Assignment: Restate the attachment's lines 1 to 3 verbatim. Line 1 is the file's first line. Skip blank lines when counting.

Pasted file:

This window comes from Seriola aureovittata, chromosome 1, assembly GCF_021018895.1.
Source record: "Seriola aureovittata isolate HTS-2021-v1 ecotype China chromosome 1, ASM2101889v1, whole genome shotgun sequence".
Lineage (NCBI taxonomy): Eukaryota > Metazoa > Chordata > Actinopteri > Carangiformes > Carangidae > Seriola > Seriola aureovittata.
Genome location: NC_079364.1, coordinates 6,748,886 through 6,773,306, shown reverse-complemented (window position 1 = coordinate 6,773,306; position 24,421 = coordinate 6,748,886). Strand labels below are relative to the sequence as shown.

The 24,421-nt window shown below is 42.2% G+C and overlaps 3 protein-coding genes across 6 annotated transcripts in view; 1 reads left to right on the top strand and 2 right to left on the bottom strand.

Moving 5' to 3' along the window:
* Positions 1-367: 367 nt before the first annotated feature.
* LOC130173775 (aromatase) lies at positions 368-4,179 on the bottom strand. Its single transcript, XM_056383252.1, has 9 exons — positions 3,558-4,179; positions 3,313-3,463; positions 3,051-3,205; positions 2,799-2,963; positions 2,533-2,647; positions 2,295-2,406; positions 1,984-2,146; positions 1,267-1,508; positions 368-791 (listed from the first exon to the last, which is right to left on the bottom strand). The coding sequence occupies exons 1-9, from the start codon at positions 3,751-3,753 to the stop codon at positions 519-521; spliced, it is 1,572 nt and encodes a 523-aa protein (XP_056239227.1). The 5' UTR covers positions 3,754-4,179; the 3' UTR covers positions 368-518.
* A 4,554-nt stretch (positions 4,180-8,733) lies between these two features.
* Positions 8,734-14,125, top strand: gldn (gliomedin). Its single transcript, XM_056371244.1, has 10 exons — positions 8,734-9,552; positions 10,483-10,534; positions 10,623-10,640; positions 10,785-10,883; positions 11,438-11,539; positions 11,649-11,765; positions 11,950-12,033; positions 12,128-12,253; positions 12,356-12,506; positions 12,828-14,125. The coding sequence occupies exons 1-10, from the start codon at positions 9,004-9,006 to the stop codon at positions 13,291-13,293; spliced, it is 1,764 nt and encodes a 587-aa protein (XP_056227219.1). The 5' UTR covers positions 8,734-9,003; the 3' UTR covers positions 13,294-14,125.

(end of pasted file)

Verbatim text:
This window comes from Seriola aureovittata, chromosome 1, assembly GCF_021018895.1.
Source record: "Seriola aureovittata isolate HTS-2021-v1 ecotype China chromosome 1, ASM2101889v1, whole genome shotgun sequence".
Lineage (NCBI taxonomy): Eukaryota > Metazoa > Chordata > Actinopteri > Carangiformes > Carangidae > Seriola > Seriola aureovittata.